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Gateway FX 6840-15e - Core i7 870 2.93GHz review: Gateway FX 6840-15e - Core i7 870 2.93GHz

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MSRP: $1,099.99

The Good Gaming case maintains at least some self respect; front-accessible hard-drive bays; microSD card slot.

The Bad Outperformed by more-ambitious gaming PCs that cost less; limited external connectivity.

The Bottom Line Gateway's by-the-numbers FX6840-15e shows how mainstream PC vendors can fall down compared with their smaller, hungrier competition. This isn't a bad computer, but you can find faster gaming PCs elsewhere for less.

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6.0 Overall
  • Design 7
  • Features 5
  • Performance 6
  • Support 7

The $1,099 Gateway FX6840-15e is a classic midrange gaming PC in a now-familiar specialized chassis. It has predictable components we expect for a PC in this price range, although we suspect those looking for a dedicated gaming system will wish Gateway had configured this PC for better 3D performance. Convenient front-loading hard-drive bays give the unique case design some substance, but overall its by-the-numbers CPU and graphics card combination fails to impress. Perhaps if you frequently swap out hard drives, this system may have some appeal. If gaming is your primary focus, however, you can get more performance for less from other vendors.

We've seen Gateway's gaming case a few times in the past, and its design continues to strike a more-or-less careful balance between style and mainstream appeal. The highlight feature is the drop-down door on the front panel that conceals a pair of removable hard-drive trays. This design is one of our favorite features in recent gaming PCs, and not only does it make swapping hard drives a tool-free experience, but not having to access the drives by removing the side panel makes the process almost as easy as plugging in a USB drive.

The remainder of the case features some convenient touches. We always appreciate a gadget tray, and the external case lighting and the thrust-forward port and Memory Stick bar minimize the amount of fumbling involved in connecting a pair of head phones or plugging in an SD card. Mobile device owners may also find the microSD card slot useful.

Gateway FX6840-03e Velocity Micro Vector Holiday Edition
Price $1,099 $999
Motherboard chipset Intel H57 Intel P55
CPU 2.93GHz Intel Core i7 870 3.62GHz Intel Core i5 760 (overclocked)
Memory 8GB 1,333MHz DDR3 SDRAM 4GB 1,333MHz DDR3 SDRAM
Graphics 1GB ATI Radeon HD 5750 768MB Nvidia Geforce GTX 460
Hard drives 1TB, 7,200rpm 1TB, 7,200rpm
Optical drive Dual-layer DVD burner Blu-ray drive
Operating system Windows 7 Home Premium (64-bit) Windows 7 Home Premium (64-bit)

If we look at the Gateway's specs side by side with an aggressively priced holiday deal system from Velocity Micro, it's not immediately apparent that the FX6840-15e would prove to be the slower system on almost all of our performance tests. Yes, the Velocity Micro's overclocked CPU comes in almost 700MHz faster than that of the Gateway, but the Gateway still has a Core i7 chip to the Velocity Micro's Core i5. With 8GB of RAM and a video card with 1GB of graphics card memory, the Gateway has a few advantages over the Velocity Micro, at least on paper. You will likely find certain scenarios where the Gateway will come out ahead, but in most cases, and particularly for games, the Velocity Micro and its ambitiously overclocked CPU are simply too much for the Gateway. That the Gateway costs $100 more makes its lack of performance edge tougher to swallow. The Velocity Micro's Blu-ray drive doesn't help, either.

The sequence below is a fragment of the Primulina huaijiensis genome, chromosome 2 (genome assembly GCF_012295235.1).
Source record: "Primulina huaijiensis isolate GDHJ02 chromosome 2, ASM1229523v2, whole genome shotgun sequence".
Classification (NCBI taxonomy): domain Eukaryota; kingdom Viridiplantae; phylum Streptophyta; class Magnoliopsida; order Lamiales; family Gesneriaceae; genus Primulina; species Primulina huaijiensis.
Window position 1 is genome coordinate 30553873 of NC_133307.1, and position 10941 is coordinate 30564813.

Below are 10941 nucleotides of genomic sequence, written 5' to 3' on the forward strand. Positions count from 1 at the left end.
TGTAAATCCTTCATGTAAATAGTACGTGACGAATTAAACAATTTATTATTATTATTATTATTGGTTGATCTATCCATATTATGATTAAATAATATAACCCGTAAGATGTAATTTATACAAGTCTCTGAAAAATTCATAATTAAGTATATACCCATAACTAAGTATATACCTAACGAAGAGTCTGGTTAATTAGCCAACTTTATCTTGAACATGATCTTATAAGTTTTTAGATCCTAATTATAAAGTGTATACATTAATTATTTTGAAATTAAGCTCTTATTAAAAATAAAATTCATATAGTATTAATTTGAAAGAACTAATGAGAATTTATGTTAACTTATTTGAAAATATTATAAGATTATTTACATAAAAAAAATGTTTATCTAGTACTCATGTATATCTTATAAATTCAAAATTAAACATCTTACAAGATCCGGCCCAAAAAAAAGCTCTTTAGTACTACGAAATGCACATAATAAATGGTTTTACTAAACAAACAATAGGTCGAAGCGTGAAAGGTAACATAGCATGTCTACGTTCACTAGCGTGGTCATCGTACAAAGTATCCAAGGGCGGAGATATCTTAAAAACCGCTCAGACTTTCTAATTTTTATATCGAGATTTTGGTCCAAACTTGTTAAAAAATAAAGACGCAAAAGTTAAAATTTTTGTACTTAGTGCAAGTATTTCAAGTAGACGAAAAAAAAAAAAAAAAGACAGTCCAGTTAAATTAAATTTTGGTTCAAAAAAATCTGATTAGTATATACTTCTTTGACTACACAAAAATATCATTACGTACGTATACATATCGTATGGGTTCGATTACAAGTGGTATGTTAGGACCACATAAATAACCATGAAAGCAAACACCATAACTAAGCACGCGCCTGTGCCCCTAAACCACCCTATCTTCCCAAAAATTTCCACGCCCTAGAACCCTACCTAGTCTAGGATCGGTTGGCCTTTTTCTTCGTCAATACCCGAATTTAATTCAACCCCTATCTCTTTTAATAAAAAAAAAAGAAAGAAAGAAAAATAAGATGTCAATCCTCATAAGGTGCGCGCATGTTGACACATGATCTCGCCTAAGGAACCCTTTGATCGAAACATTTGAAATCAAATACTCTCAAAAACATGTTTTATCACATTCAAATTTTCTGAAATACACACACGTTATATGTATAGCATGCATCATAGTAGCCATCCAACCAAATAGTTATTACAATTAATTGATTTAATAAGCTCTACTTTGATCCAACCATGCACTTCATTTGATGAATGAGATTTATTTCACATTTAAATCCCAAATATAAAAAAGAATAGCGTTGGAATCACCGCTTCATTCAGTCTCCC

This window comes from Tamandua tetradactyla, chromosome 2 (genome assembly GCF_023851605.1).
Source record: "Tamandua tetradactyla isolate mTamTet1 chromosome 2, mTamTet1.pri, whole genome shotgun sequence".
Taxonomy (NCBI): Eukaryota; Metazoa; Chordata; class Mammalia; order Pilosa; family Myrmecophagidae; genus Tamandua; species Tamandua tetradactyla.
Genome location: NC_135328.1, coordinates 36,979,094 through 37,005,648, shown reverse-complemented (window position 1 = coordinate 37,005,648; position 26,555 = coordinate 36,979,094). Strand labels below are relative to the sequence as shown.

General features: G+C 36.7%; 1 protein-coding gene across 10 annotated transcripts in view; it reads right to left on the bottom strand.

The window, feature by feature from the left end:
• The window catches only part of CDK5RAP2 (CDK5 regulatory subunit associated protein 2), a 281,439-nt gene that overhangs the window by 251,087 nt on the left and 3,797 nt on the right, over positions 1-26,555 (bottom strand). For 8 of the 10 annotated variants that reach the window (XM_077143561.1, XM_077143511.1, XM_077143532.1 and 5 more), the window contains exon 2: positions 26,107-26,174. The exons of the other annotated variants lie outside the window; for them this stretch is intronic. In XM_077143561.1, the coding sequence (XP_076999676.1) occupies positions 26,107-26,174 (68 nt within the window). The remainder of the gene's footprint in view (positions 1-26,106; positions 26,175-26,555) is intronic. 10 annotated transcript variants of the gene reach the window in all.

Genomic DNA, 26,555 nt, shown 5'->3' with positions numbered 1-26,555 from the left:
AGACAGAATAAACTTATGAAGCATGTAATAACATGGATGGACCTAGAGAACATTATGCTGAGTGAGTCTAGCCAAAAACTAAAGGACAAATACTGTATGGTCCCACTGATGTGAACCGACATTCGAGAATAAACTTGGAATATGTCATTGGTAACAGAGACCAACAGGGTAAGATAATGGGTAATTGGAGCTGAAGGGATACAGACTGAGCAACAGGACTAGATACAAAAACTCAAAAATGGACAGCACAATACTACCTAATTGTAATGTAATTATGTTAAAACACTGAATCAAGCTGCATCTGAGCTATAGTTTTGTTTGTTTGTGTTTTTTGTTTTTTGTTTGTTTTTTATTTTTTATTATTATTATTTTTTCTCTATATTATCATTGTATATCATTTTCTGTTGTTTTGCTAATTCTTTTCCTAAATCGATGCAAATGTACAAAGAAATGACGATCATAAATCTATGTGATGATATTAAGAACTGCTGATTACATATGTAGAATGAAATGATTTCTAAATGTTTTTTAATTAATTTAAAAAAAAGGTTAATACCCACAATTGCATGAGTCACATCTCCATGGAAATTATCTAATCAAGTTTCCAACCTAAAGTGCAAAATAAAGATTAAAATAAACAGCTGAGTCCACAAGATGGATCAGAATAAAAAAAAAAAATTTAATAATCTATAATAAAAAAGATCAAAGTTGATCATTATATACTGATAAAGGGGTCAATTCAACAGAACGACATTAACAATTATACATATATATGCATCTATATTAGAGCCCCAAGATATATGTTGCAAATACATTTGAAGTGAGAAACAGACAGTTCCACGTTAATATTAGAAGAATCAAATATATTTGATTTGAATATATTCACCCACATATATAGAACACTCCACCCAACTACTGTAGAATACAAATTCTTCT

Apple iTunes encoding test (in seconds)
(Shorter bars indicate better performance)

Adobe Photoshop CS3 image-processing test (in seconds)
(Shorter bars indicate better performance)

Multimedia multitasking (in seconds)
(Shorter bars indicate better performance)

(Longer bars indicate better performance)
Rendering multiple CPUs  
Rendering single CPU  

The Velocity Micro and the Gateway system are two of the most affordable PCs among the five listed on our charts, so we can excuse the fact that they're on the lower end of the performance scale. We just can't justify the Gateway's slower speed next to the Velocity Micro system. The Gateway loses out on all but our multitasking Cinebench test. If you use programs that you know will take advantage of the Core i7 chip and its eight processing threads, perhaps the Gateway makes sense for you. Otherwise, though the Gateway is an adequate performer as PCs go, the Velocity Micro Vector Holiday Edition is both faster and a better deal.

Crysis (in fps)
(Longer bars indicate better performance)
1,600 x 1,200 (high, 4x aa)  
1,280 x 1,024 (medium, 4x aa)  

Far Cry 2 (in fps)
(Longer bars indicate better performance)
1,920 x 1,200 (DirectX 10, 4x aa, very high)  
1,440 x 900 (DirectX 10, 4x aa, very high)  

We find the same disconnect between performance and price on our gaming charts. The Velocity Micro system is twice as fast as the Gateway on our Far Cry 2 test, and almost twice as fast on our Crysis test. We suspect both the Velocity Micro's overclocked CPU and its higher-end Nvidia GeForce GTX 460 graphics card push it past the Gateway here.

Again, this is not to say that the Gateway is a poorly assembled computer. The Gateway FX6840-15e seems to have a reasonably balanced configuration for its price point. The problem is that mainstream PC vendors often have trouble competing when overclocking and other enthusiast-oriented tweaks come into the picture. By playing to its boutique PC roots, Velocity Micro is able to add more value than Gateway with its off-the-shelf components.

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